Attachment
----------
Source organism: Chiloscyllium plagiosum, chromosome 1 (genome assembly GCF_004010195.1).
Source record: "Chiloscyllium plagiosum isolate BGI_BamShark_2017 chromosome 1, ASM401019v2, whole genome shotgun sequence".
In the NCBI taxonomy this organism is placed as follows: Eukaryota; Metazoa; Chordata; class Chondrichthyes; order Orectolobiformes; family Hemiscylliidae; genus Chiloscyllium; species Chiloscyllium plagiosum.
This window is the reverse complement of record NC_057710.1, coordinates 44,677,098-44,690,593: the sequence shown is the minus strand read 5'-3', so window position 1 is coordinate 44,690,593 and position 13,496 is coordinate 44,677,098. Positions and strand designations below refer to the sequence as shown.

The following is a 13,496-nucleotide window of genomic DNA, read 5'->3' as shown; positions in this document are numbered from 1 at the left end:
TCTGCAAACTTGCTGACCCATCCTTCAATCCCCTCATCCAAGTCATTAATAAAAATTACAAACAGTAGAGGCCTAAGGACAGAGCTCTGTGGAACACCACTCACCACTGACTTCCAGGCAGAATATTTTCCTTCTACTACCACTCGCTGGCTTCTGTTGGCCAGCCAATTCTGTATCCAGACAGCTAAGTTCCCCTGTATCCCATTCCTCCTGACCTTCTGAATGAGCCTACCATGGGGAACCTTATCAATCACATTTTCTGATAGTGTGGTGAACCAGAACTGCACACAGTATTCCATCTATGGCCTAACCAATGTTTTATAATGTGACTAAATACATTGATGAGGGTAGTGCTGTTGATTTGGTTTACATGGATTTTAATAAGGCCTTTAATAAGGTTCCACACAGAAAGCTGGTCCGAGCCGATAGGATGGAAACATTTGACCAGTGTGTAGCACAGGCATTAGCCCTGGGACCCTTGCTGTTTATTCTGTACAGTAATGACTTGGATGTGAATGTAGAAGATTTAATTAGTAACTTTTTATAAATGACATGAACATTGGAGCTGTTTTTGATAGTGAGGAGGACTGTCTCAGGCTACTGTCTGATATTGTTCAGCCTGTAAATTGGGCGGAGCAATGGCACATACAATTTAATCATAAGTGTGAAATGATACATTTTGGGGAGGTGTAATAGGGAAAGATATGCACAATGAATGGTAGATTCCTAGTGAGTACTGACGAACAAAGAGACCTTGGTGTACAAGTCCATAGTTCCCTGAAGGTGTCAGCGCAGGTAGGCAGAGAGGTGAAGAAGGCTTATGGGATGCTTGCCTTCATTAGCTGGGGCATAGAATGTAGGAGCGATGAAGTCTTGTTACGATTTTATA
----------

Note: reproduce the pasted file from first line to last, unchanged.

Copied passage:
Source organism: Chiloscyllium plagiosum, chromosome 1 (genome assembly GCF_004010195.1).
Source record: "Chiloscyllium plagiosum isolate BGI_BamShark_2017 chromosome 1, ASM401019v2, whole genome shotgun sequence".
In the NCBI taxonomy this organism is placed as follows: Eukaryota; Metazoa; Chordata; class Chondrichthyes; order Orectolobiformes; family Hemiscylliidae; genus Chiloscyllium; species Chiloscyllium plagiosum.
This window is the reverse complement of record NC_057710.1, coordinates 44,677,098-44,690,593: the sequence shown is the minus strand read 5'-3', so window position 1 is coordinate 44,690,593 and position 13,496 is coordinate 44,677,098. Positions and strand designations below refer to the sequence as shown.

The following is a 13,496-nucleotide window of genomic DNA, read 5'->3' as shown; positions in this document are numbered from 1 at the left end:
TCTGCAAACTTGCTGACCCATCCTTCAATCCCCTCATCCAAGTCATTAATAAAAATTACAAACAGTAGAGGCCTAAGGACAGAGCTCTGTGGAACACCACTCACCACTGACTTCCAGGCAGAATATTTTCCTTCTACTACCACTCGCTGGCTTCTGTTGGCCAGCCAATTCTGTATCCAGACAGCTAAGTTCCCCTGTATCCCATTCCTCCTGACCTTCTGAATGAGCCTACCATGGGGAACCTTATCAATCACATTTTCTGATAGTGTGGTGAACCAGAACTGCACACAGTATTCCATCTATGGCCTAACCAATGTTTTATAATGTGACTAAATACATTGATGAGGGTAGTGCTGTTGATTTGGTTTACATGGATTTTAATAAGGCCTTTAATAAGGTTCCACACAGAAAGCTGGTCCGAGCCGATAGGATGGAAACATTTGACCAGTGTGTAGCACAGGCATTAGCCCTGGGACCCTTGCTGTTTATTCTGTACAGTAATGACTTGGATGTGAATGTAGAAGATTTAATTAGTAACTTTTTATAAATGACATGAACATTGGAGCTGTTTTTGATAGTGAGGAGGACTGTCTCAGGCTACTGTCTGATATTGTTCAGCCTGTAAATTGGGCGGAGCAATGGCACATACAATTTAATCATAAGTGTGAAATGATACATTTTGGGGAGGTGTAATAGGGAAAGATATGCACAATGAATGGTAGATTCCTAGTGAGTACTGACGAACAAAGAGACCTTGGTGTACAAGTCCATAGTTCCCTGAAGGTGTCAGCGCAGGTAGGCAGAGAGGTGAAGAAGGCTTATGGGATGCTTGCCTTCATTAGCTGGGGCATAGAATGTAGGAGCGATGAAGTCTTGTTACGATTTTATA